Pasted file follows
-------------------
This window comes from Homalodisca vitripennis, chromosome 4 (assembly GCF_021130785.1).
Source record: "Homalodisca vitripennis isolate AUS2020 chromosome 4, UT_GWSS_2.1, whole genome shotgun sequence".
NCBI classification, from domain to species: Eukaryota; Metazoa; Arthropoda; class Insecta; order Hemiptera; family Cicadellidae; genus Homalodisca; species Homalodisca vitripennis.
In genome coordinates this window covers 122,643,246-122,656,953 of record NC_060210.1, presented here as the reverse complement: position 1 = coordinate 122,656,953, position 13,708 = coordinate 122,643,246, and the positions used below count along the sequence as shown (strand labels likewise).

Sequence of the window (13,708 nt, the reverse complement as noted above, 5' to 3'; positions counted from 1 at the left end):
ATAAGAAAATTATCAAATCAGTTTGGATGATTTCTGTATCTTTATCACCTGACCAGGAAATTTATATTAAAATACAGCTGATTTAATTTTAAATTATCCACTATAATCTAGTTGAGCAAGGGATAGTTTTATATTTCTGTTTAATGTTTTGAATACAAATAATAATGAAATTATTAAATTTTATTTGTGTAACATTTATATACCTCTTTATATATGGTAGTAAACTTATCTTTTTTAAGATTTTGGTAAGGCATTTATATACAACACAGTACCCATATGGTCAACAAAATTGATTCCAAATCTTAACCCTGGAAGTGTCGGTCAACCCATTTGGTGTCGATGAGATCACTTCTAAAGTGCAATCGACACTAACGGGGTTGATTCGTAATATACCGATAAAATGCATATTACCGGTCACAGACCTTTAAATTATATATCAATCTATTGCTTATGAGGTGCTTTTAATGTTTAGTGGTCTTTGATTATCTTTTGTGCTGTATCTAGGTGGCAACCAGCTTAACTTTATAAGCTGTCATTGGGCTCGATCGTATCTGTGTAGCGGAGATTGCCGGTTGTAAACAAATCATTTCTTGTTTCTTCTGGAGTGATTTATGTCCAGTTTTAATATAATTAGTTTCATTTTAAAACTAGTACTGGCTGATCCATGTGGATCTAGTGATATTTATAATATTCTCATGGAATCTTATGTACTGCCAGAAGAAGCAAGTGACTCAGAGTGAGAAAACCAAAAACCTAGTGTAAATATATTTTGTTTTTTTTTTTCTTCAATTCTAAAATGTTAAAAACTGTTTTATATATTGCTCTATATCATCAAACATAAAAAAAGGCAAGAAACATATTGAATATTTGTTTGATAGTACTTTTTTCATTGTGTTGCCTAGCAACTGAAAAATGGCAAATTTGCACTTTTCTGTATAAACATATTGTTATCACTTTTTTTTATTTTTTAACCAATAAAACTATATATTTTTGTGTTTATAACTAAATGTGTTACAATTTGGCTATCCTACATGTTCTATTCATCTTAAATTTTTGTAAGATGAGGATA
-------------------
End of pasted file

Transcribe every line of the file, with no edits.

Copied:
This window comes from Homalodisca vitripennis, chromosome 4 (assembly GCF_021130785.1).
Source record: "Homalodisca vitripennis isolate AUS2020 chromosome 4, UT_GWSS_2.1, whole genome shotgun sequence".
NCBI classification, from domain to species: Eukaryota; Metazoa; Arthropoda; class Insecta; order Hemiptera; family Cicadellidae; genus Homalodisca; species Homalodisca vitripennis.
In genome coordinates this window covers 122,643,246-122,656,953 of record NC_060210.1, presented here as the reverse complement: position 1 = coordinate 122,656,953, position 13,708 = coordinate 122,643,246, and the positions used below count along the sequence as shown (strand labels likewise).

Sequence of the window (13,708 nt, the reverse complement as noted above, 5' to 3'; positions counted from 1 at the left end):
ATAAGAAAATTATCAAATCAGTTTGGATGATTTCTGTATCTTTATCACCTGACCAGGAAATTTATATTAAAATACAGCTGATTTAATTTTAAATTATCCACTATAATCTAGTTGAGCAAGGGATAGTTTTATATTTCTGTTTAATGTTTTGAATACAAATAATAATGAAATTATTAAATTTTATTTGTGTAACATTTATATACCTCTTTATATATGGTAGTAAACTTATCTTTTTTAAGATTTTGGTAAGGCATTTATATACAACACAGTACCCATATGGTCAACAAAATTGATTCCAAATCTTAACCCTGGAAGTGTCGGTCAACCCATTTGGTGTCGATGAGATCACTTCTAAAGTGCAATCGACACTAACGGGGTTGATTCGTAATATACCGATAAAATGCATATTACCGGTCACAGACCTTTAAATTATATATCAATCTATTGCTTATGAGGTGCTTTTAATGTTTAGTGGTCTTTGATTATCTTTTGTGCTGTATCTAGGTGGCAACCAGCTTAACTTTATAAGCTGTCATTGGGCTCGATCGTATCTGTGTAGCGGAGATTGCCGGTTGTAAACAAATCATTTCTTGTTTCTTCTGGAGTGATTTATGTCCAGTTTTAATATAATTAGTTTCATTTTAAAACTAGTACTGGCTGATCCATGTGGATCTAGTGATATTTATAATATTCTCATGGAATCTTATGTACTGCCAGAAGAAGCAAGTGACTCAGAGTGAGAAAACCAAAAACCTAGTGTAAATATATTTTGTTTTTTTTTTTCTTCAATTCTAAAATGTTAAAAACTGTTTTATATATTGCTCTATATCATCAAACATAAAAAAAGGCAAGAAACATATTGAATATTTGTTTGATAGTACTTTTTTCATTGTGTTGCCTAGCAACTGAAAAATGGCAAATTTGCACTTTTCTGTATAAACATATTGTTATCACTTTTTTTTATTTTTTAACCAATAAAACTATATATTTTTGTGTTTATAACTAAATGTGTTACAATTTGGCTATCCTACATGTTCTATTCATCTTAAATTTTTGTAAGATGAGGATA